Undergraduate Honors Theses

Thesis Defended

Spring 2011

Document Type




First Advisor

Dr. Peter Hunt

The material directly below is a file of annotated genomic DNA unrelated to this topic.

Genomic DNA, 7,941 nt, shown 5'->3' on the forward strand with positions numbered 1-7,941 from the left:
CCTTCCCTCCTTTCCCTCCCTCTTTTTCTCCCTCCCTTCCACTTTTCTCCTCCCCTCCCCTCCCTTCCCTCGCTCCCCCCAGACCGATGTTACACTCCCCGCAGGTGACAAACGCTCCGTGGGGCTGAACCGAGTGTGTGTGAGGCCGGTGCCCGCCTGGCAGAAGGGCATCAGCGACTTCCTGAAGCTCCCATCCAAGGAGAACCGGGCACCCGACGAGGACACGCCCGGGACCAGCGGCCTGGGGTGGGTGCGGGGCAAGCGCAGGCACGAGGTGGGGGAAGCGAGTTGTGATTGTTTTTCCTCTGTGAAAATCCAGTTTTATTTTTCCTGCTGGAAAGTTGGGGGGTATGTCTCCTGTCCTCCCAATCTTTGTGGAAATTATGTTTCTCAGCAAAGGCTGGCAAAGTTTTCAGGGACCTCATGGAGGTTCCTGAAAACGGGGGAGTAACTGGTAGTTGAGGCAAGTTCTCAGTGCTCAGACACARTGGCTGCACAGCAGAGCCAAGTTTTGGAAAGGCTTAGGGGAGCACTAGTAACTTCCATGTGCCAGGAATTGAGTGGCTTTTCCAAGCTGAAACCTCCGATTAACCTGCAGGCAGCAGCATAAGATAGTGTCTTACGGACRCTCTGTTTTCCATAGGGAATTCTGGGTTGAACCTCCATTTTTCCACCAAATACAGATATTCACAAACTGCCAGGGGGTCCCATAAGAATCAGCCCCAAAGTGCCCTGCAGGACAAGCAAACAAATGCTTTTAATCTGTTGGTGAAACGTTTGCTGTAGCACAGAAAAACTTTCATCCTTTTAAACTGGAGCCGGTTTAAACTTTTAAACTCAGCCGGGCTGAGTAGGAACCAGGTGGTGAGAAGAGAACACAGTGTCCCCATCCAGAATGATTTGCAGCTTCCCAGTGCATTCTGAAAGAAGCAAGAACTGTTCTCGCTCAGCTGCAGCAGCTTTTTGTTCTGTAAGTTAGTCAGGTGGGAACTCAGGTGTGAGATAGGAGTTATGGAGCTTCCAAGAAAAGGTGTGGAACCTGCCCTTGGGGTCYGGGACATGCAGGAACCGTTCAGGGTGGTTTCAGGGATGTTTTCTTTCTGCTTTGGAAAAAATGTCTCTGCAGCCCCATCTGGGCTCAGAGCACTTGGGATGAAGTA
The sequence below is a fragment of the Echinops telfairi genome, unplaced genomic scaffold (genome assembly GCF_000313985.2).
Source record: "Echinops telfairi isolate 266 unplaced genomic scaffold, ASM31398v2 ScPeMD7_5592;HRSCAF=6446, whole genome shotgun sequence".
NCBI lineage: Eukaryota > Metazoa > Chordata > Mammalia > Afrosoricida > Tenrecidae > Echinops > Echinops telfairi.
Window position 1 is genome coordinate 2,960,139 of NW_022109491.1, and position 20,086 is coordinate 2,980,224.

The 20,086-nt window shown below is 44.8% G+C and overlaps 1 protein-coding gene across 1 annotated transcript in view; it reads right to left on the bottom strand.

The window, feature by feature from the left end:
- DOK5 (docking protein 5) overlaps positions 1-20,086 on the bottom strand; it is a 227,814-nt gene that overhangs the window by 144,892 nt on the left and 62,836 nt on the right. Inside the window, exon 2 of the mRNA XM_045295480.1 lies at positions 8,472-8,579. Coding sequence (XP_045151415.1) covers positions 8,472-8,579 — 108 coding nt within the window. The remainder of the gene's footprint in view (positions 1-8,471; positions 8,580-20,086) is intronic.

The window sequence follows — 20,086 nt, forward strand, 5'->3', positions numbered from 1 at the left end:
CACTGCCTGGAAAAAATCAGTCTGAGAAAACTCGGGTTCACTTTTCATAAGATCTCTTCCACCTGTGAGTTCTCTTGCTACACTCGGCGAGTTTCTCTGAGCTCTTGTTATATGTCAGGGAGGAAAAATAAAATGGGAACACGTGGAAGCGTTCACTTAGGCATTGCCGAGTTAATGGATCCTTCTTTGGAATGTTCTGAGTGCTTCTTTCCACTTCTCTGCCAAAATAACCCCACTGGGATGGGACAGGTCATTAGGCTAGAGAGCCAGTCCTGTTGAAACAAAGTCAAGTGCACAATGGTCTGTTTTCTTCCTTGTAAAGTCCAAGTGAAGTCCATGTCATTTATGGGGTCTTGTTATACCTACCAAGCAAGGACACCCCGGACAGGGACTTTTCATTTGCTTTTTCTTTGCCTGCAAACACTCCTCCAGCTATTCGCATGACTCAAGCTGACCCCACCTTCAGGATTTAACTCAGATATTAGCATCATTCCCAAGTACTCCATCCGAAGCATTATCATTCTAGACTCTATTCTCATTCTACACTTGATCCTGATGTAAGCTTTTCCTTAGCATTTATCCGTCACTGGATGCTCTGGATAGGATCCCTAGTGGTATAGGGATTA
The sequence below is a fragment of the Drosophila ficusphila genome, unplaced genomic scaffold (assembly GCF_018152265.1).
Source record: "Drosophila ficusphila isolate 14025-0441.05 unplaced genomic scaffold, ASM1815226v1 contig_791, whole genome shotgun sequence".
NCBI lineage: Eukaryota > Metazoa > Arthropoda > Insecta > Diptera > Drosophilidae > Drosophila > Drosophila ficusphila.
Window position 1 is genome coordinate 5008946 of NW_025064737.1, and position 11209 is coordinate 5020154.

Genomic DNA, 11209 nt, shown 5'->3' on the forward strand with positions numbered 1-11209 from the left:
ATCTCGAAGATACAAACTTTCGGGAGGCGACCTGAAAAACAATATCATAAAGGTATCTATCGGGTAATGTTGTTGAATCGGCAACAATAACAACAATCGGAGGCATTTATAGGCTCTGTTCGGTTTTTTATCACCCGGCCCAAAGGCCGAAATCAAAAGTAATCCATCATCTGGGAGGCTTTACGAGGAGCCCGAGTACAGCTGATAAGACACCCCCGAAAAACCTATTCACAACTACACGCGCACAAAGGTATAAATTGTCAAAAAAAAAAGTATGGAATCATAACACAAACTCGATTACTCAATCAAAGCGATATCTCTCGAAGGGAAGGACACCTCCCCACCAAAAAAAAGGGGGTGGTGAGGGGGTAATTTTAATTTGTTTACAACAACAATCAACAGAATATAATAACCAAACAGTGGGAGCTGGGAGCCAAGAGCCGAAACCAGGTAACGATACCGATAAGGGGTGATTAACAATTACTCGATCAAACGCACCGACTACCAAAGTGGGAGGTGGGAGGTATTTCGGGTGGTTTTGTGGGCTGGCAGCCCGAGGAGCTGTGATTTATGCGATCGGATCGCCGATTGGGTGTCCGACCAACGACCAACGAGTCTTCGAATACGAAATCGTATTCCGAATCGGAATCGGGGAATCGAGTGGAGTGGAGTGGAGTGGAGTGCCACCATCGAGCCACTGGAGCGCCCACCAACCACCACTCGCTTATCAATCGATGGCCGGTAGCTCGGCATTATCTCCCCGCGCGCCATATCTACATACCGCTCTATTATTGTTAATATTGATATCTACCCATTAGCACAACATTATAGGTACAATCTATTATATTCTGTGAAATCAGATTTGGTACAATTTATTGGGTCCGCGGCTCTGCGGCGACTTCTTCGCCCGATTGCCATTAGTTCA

Epictetus was an ex-slave and a leading Stoic philosopher in the Roman Empire during the second-century. His devoted student, Arrian, recorded Epictetus’ lectures and conversations in eight books titled Discourses, of which only four are extant. As an exslave and teacher, one expects to see him deal with the topic of slavery and freedom in great detail. However, few scholars have researched the relationship of Epictetus’ personal life and his views on slavery. In order to understand Epictetus’ perspective, it is essential to understand the political culture of his day and the social views on slavery. During his early years, Epictetus lived in Rome and was Epaphroditus’ slave. Epaphroditus was an abusive master, who served Nero as an administrative secretary. Around the same period, Seneca was a tutor and advisor to Nero. He was a Stoic philosopher, who counseled Nero on political issues and advocated the practice of clemency. In the mid to late first-century, Seneca spoke for a fair and kind treatment of slaves. He held a powerful position not only as an advisor to Nero, but also as a senator. While he promoted the humane treatment of slaves, he did not actively work to abolish slavery. Epaphroditus and Seneca both had profound influences in the way Epictetus viewed slaves and ex-slaves, relationships of former slaves and masters, and the meaning of freedom. As a philosopher and teacher, Epictetus’ views influenced his students and other scholars. Many of his students were aristocratic young men, who pursued political careers after completing their education with Epictetus. Even after his death, other scholars continued to study his Stoic philosophy. Marcus Aurelius was one such scholar, who was known as the philosopher emperor. He often quoted Epictetus and used his teachings as a guideline for his own life. As an emperor, he was in a position to change the laws for treatment of slaves and the institution of slavery. While he instituted laws to protect the slaves from extreme abuses by their masters, he also implemented stricter laws against runaway slaves. Neither Stoic philosophy nor its philosophers actively sought to eradicate slavery, but certain individuals saw slavery as a negative impact to their society. Even though Seneca and Marcus Aurelius shared the same philosophy as Epictetus, they came from the top echelon of the social order. Due to their social status, their opinions of slavery differ from those of Epictetus, an ex-slave.